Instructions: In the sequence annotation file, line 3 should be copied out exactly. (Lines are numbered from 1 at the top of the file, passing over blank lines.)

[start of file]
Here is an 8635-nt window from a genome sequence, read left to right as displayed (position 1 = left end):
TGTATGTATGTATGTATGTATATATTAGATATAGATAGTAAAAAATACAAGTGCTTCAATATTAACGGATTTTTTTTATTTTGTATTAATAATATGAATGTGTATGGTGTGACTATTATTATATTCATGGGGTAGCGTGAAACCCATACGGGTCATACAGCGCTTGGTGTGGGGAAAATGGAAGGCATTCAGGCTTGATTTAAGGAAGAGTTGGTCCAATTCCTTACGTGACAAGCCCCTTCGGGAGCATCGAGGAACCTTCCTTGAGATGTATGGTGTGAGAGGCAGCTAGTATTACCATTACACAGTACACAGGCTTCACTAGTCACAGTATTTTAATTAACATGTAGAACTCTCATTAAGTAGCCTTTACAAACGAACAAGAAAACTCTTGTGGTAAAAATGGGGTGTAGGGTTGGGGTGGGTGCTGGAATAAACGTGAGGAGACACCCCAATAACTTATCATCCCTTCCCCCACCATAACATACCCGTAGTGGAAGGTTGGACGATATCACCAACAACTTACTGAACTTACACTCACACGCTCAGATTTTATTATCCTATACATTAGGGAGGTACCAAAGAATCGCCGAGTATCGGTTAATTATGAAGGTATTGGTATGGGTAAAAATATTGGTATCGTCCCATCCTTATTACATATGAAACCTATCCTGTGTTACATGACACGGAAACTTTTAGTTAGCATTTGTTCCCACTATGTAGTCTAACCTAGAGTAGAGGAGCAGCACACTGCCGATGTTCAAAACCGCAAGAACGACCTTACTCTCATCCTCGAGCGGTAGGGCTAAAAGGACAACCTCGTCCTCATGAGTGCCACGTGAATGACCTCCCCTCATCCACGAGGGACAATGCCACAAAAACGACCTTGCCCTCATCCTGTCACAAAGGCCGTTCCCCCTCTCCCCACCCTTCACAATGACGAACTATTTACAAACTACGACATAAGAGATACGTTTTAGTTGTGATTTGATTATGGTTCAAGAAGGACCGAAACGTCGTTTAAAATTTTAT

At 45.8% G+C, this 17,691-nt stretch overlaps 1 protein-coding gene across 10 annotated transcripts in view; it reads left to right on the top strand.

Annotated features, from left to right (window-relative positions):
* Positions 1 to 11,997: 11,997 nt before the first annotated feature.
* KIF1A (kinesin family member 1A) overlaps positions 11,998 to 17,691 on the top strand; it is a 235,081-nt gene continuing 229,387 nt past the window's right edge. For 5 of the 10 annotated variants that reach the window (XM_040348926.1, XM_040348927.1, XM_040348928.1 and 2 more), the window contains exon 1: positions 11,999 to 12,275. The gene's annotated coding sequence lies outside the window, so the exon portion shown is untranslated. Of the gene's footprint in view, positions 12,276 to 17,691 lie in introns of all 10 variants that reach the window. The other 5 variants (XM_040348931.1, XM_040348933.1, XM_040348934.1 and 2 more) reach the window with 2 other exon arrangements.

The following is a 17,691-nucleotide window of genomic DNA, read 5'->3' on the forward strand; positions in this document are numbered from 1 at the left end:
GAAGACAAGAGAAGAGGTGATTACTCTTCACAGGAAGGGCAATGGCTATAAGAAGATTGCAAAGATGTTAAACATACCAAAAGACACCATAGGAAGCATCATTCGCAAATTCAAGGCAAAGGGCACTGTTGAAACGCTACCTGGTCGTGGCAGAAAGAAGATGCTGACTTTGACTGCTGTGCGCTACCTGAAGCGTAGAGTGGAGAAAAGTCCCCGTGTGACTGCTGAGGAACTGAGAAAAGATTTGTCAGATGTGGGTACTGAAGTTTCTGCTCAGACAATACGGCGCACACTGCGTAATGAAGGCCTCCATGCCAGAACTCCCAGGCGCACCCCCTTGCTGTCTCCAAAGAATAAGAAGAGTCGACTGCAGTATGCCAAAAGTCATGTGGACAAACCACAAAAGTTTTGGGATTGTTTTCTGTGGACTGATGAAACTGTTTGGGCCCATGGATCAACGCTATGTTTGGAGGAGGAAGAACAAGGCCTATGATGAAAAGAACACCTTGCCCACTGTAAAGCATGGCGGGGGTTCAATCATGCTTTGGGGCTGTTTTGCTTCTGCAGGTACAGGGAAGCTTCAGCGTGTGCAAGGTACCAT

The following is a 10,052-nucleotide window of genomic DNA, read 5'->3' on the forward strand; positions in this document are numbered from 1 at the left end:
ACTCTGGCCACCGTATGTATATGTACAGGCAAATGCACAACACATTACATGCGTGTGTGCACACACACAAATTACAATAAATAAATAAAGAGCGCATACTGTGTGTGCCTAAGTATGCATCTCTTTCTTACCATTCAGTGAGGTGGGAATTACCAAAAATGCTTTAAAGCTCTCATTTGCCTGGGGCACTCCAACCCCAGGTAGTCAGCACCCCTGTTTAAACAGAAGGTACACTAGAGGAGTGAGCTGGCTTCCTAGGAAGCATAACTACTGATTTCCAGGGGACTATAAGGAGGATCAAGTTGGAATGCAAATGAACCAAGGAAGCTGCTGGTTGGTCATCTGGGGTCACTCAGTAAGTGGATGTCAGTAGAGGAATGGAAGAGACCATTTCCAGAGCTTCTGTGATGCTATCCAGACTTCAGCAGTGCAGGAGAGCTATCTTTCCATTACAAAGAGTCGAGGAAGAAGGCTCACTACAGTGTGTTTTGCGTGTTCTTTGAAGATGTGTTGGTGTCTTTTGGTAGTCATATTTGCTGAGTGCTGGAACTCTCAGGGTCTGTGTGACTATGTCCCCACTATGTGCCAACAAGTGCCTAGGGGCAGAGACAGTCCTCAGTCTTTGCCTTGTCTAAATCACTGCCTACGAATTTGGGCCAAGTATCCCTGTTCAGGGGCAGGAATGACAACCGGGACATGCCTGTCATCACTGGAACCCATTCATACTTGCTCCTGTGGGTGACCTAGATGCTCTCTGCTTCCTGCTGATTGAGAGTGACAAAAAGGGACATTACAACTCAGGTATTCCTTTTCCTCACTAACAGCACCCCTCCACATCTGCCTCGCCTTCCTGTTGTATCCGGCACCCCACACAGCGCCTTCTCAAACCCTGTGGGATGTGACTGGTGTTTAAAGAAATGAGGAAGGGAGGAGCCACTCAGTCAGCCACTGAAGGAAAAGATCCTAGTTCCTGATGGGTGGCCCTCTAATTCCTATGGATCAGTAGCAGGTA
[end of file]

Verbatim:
At 45.8% G+C, this 17,691-nt stretch overlaps 1 protein-coding gene across 10 annotated transcripts in view; it reads left to right on the top strand.